SUDZHA, January 12 – The first EU observers arrived at a remote Russian pipeline plant near the border with Ukraine only to find that President Dmitry Medvedev declared a deal to resume gas supplies to Europe "null and void."
After bureaucratic hold-ups at the Russian border crossing from Ukraine, the two representatives of Germany\’s E.ON Ruhrgas and France\’s GDF Suez — Michael Huesken and Francis Guyon respectively — reached the small brick building in the middle of snowy fields at dusk.
"The time when the gas will resume is unknown," says Valentyn Zemlyansky, a spokesman for Ukraine\’s state gas company Naftogaz who was accompanying the delegation to Russian energy giant Gazprom\’s Sudzha gas measuring station — the place Zemlyansky called the "valve" that switches on or off the gas entry to Ukrainian pipelines.
Mikhail Bashlakov, an engineer wearing blue Gazprom overalls who works at the station monitoring Russian gas supplies from Siberia through four pipelines running to Ukraine and Europe, said: "Everything has been shut down."
Russia cut off supplies to Europe this week equivalent to about a fifth of the EU\’s total consumption, saying it had been forced to do so because Ukraine was blocking transit of the gas in pipelines running through its territory.
Ukraine has denied this and accuses Russia of being behind the crisis.
International observers were deployed to gas pipeline plants in both Russia and Ukraine as part of an EU-brokered agreement to resume Russian supplies to gas-starved countries across central Europe and the Balkans.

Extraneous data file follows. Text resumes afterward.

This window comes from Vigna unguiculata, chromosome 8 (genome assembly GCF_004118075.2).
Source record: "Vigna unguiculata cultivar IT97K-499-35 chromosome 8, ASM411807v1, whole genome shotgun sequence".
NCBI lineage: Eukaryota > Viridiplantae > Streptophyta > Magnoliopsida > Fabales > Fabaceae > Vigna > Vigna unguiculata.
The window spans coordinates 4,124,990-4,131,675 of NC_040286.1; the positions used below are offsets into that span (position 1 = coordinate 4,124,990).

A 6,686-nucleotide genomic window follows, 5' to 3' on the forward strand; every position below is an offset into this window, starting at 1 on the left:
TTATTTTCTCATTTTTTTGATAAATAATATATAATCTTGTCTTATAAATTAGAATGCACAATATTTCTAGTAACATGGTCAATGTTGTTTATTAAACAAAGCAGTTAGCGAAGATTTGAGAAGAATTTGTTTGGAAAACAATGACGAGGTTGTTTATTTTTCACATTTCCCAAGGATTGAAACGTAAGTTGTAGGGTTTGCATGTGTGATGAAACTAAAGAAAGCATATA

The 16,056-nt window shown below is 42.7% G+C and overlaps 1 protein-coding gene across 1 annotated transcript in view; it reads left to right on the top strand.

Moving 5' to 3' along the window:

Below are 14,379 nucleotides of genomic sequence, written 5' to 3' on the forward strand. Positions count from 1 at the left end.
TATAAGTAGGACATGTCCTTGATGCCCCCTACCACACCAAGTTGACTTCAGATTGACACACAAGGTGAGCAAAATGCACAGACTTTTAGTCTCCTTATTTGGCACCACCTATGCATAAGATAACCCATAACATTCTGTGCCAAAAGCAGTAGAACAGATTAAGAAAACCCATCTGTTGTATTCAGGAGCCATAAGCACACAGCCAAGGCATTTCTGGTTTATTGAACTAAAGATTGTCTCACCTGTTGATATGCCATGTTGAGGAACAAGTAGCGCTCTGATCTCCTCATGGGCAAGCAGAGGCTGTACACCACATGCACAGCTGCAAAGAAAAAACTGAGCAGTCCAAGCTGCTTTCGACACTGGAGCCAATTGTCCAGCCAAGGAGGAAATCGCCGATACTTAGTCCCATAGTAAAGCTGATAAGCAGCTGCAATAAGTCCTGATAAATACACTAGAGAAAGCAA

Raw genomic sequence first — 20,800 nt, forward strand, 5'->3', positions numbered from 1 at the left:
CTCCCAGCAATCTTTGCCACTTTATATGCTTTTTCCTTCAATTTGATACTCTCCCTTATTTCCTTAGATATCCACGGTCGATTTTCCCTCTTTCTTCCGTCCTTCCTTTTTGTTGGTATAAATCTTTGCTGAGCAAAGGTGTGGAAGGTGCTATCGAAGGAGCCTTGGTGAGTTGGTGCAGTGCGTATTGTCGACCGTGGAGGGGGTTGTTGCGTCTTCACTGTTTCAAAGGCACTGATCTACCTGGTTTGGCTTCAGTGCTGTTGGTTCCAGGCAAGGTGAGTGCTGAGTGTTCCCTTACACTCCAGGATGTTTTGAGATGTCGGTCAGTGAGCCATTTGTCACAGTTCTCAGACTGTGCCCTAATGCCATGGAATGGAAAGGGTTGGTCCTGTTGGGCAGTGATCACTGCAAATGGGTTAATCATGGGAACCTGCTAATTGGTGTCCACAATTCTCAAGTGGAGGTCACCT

Ukraine signed the deal on Sunday following overnight talks with Czech Prime Minister Mirek Topolanek, representing the EU presidency. Russia signed the accord on Saturday at Prime Minister Vladimir Putin\’s residence near Moscow.
But in a discussion with Moscow\’s foreign minister shown on television late Sunday, Medvedev said the deal was off, revealing that Russia objected to a handwritten addition to the formal agreement made by the Ukrainian side.
"We are obliged to consider the document signed as null and void for us," Medvedev told Sergei Lavrov. "We will not apply it as long as this reserve is not overturned," he added.
At Sudzha before Medvedev\’s broadcast, Huesken told reporters that "we are proceeding from the fact that our work will help quickly resume gas supplies from Russia. We intend to remain here on the spot to establish monitoring of gas supplies.
"In the past two or three days, about 22 technical experts have arrived in Moscow and Kiev. This group has been divided in several groups to go to Ukraine and Russia. The task of the group of technical experts is to provide a neutral picture of gas supplies.
"To solve this task we will be collecting information at gas measuring stations".
Asked how long he thought he would be there, Huesken replied: "So far there is no clarity on this issue."
Guyon said the monitors were "ready" to start, but told AFP after a briefing that "we do not have enough information."
When the delegation was delayed for more than an hour by Russian border guards, the GDF Suez official joked: "If I have problems, do I have to call (French President Nicolas) Sarkozy?"
The two observers later met with Alexander Glaskritsky, a local representative of Gazprom responsible for the pipelines.
Reporters were shown around two rooms on the first floor of the plant marked "Representative Office of Ukraine" and "Representative Office of Russia."